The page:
Performing music, one may play various musical instruments, the verb "play" not being followed by any preposition (play the piano, play the guitar, etc.), for example:

He plays the guitar superbly.

But what if I have a particular musical instrument in mind? Should I use a preposition "on" before it?

The examples:

The guitar he learned to play on was his brother's.

This is the guitar he used to play on when he was a teen.

Would this also be correct? Would the preposition "on" be compulsory, optional, or unacceptable?

  • 1
    I would say compulsory for the first one and optional for the second. Jan 23, 2017 at 10:25
  • @TeacherKSHuang: You are going to elucidate further, aren't you?
    – Victor B.
    Jan 23, 2017 at 11:08
  • The second one specifies "this guitar" and so I feel like "on" could be optional because I already know you're talking about "the guitar from which he acquired his guitar-playing skills" and not just "his guitar-playing skills." Meanwhile, the first is not as clear and so, for clarity, I would leave the "on" in. Jan 23, 2017 at 12:33
  • @TeacherKSHuang: "The guitar from which he acquired his guitar-playing skills". Wouldn't the preposition on work better here too? Aren't you going to post your take on the question?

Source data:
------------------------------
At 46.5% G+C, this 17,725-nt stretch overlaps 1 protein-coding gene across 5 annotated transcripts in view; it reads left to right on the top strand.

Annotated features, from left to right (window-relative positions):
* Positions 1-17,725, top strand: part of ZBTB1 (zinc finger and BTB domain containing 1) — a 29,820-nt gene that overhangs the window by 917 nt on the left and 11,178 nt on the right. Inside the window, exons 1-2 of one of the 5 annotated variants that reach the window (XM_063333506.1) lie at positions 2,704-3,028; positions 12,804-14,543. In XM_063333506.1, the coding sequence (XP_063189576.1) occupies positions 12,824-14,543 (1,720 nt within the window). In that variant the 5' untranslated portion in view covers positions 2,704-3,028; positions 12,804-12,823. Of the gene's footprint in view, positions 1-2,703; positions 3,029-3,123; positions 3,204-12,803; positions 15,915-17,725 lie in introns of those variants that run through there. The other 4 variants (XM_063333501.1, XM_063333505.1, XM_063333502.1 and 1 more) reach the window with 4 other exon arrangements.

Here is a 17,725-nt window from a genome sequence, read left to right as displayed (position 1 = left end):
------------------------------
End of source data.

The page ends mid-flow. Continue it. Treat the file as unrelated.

– Victor B.
    Jan 23, 2017 at 13:36
  • Yes, semantically, but to highlight the differences between the two phrases, I had chosen to use "from." Jan 24, 2017 at 7:44

1 Answer 1


We may learn (how) to play a musical instrument. When we learn to play an instrument, we acquire the skills to play a type of instrument.

He learned (how) to play the piano.

We may learn to play an instrument using a particular instrument of its type. We use the preposition on to refer to the particular instrument being played; it is the vehicle or platform on which the learning takes place:

He learned to play the piano on an old upright acquired from a speakeasy that was very popular during the Prohibition Era.

This is the piano he learned to play on.

P.S. Consider these sentences without on:

This is the piano he played.

This is the piano he learned to play.odd

The first sentence refers to a specific piano. It is easy to think of a real-world scenario where one might refer to the specific instrument:

This is the very piano he played in his Carnegie Hall debut. Bids will start at $250,000.

But if we refer to the specific instrument with learn, the listener may infer that there is something atypical about that piano which itself had to be learned, that the piano was in some way not representative of its type. That is not usually the case, but it is not impossible. Therefore, we cannot say that on is compulsory. But in most cases, the instrument is going to be representative of its type, and there will be nothing atypical about it, and if we don't want the listener to think there was something atypical, we would say:

This is the piano he learned on.

  • What is the question I did not answer?
    – TimR
    Jan 23, 2017 at 18:32
  • Are the example sentences grammatically correct? If they are, is the preposition "on" compulsory, optional, or unacceptable?
    – Victor B.
    Jan 23, 2017 at 18:38
  • I believe I've answered the question. If you understand how it works in my examples, you can apply the principle to your examples by analogy. If you think your guitar example is different in a material way from my piano example, please advise.
    – TimR
    Jan 23, 2017 at 19:39

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